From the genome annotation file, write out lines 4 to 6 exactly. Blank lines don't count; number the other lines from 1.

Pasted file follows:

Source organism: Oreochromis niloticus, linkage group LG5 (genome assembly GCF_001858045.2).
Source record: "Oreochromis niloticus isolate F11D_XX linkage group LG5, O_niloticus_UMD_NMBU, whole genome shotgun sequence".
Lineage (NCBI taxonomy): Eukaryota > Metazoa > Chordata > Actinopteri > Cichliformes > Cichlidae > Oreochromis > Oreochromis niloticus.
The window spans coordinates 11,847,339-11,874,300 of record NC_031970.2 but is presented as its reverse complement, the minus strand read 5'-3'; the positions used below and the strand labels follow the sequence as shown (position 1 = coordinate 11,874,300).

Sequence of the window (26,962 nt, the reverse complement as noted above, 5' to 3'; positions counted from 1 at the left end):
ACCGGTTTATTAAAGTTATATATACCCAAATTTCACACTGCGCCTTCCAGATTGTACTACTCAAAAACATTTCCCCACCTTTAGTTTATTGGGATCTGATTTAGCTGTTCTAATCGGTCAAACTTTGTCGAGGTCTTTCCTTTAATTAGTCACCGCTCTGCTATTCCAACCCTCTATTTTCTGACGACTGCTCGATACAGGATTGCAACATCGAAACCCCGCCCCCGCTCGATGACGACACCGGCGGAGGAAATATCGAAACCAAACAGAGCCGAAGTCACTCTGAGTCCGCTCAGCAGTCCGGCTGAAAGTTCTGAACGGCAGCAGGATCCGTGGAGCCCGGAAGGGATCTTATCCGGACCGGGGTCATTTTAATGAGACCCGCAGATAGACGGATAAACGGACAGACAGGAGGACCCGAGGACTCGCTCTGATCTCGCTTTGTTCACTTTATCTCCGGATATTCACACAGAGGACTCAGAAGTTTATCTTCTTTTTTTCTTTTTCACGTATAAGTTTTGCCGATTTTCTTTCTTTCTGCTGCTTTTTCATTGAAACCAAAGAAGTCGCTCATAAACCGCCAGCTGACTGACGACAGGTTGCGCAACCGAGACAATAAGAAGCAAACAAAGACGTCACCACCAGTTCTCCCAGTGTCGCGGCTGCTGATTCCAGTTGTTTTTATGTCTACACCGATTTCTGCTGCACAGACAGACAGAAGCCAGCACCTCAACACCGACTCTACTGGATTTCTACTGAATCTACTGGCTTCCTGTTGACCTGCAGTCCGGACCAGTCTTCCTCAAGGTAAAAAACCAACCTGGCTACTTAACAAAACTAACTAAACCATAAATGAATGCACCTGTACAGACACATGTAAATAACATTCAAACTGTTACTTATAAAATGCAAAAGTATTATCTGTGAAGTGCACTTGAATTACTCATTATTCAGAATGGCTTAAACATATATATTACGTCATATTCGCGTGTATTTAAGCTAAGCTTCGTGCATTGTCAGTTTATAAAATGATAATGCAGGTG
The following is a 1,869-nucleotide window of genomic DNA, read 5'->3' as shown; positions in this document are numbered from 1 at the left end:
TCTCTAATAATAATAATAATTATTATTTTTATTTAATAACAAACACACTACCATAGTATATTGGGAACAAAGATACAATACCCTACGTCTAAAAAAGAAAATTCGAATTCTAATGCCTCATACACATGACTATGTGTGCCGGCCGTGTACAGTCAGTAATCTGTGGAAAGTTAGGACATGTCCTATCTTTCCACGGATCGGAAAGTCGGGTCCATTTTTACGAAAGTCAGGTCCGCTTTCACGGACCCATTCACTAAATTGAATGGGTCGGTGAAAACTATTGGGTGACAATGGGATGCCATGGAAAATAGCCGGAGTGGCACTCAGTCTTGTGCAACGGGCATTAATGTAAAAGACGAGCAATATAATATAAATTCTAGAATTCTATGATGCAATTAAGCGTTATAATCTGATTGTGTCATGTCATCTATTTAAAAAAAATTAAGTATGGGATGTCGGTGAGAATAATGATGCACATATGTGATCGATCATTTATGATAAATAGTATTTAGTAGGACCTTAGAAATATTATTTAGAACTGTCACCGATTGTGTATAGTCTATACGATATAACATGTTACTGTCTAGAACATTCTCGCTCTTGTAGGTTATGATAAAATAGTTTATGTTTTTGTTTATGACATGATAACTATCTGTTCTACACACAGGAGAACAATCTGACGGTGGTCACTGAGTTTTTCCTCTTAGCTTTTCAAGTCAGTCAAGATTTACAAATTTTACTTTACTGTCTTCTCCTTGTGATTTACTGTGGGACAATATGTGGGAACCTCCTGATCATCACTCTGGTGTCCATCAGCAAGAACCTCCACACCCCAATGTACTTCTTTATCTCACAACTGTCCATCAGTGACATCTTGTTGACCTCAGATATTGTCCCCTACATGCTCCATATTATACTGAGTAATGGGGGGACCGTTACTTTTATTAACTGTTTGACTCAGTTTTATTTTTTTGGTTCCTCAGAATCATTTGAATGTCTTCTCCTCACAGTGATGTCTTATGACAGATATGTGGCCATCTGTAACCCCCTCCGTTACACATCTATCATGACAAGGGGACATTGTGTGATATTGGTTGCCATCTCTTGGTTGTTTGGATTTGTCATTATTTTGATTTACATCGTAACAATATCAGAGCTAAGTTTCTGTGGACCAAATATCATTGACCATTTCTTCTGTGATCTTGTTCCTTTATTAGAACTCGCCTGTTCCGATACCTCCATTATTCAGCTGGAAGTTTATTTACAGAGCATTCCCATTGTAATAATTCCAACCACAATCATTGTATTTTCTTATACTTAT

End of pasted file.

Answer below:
The window spans coordinates 11,847,339-11,874,300 of record NC_031970.2 but is presented as its reverse complement, the minus strand read 5'-3'; the positions used below and the strand labels follow the sequence as shown (position 1 = coordinate 11,874,300).

Sequence of the window (26,962 nt, the reverse complement as noted above, 5' to 3'; positions counted from 1 at the left end):
ACCGGTTTATTAAAGTTATATATACCCAAATTTCACACTGCGCCTTCCAGATTGTACTACTCAAAAACATTTCCCCACCTTTAGTTTATTGGGATCTGATTTAGCTGTTCTAATCGGTCAAACTTTGTCGAGGTCTTTCCTTTAATTAGTCACCGCTCTGCTATTCCAACCCTCTATTTTCTGACGACTGCTCGATACAGGATTGCAACATCGAAACCCCGCCCCCGCTCGATGACGACACCGGCGGAGGAAATATCGAAACCAAACAGAGCCGAAGTCACTCTGAGTCCGCTCAGCAGTCCGGCTGAAAGTTCTGAACGGCAGCAGGATCCGTGGAGCCCGGAAGGGATCTTATCCGGACCGGGGTCATTTTAATGAGACCCGCAGATAGACGGATAAACGGACAGACAGGAGGACCCGAGGACTCGCTCTGATCTCGCTTTGTTCACTTTATCTCCGGATATTCACACAGAGGACTCAGAAGTTTATCTTCTTTTTTTCTTTTTCACGTATAAGTTTTGCCGATTTTCTTTCTTTCTGCTGCTTTTTCATTGAAACCAAAGAAGTCGCTCATAAACCGCCAGCTGACTGACGACAGGTTGCGCAACCGAGACAATAAGAAGCAAACAAAGACGTCACCACCAGTTCTCCCAGTGTCGCGGCTGCTGATTCCAGTTGTTTTTATGTCTACACCGATTTCTGCTGCACAGACAGACAGAAGCCAGCACCTCAACACCGACTCTACTGGATTTCTACTGAATCTACTGGCTTCCTGTTGACCTGCAGTCCGGACCAGTCTTCCTCAAGGTAAAAAACCAACCTGGCTACTTAACAAAACTAACTAAACCATAAATGAATGCACCTGTACAGACACATGTAAATAACATTCAAACTGTTACTTATAAAATGCAAAAGTATTATCTGTGAAGTGCACTTGAATTACTCATTATTCAGAATGGCTTAAACATATATATTACGTCATATTCGCGTGTATTTAAGCTAAGCTTCGTGCATTGTCAGTTTATAAAATGATAATGCAGGTG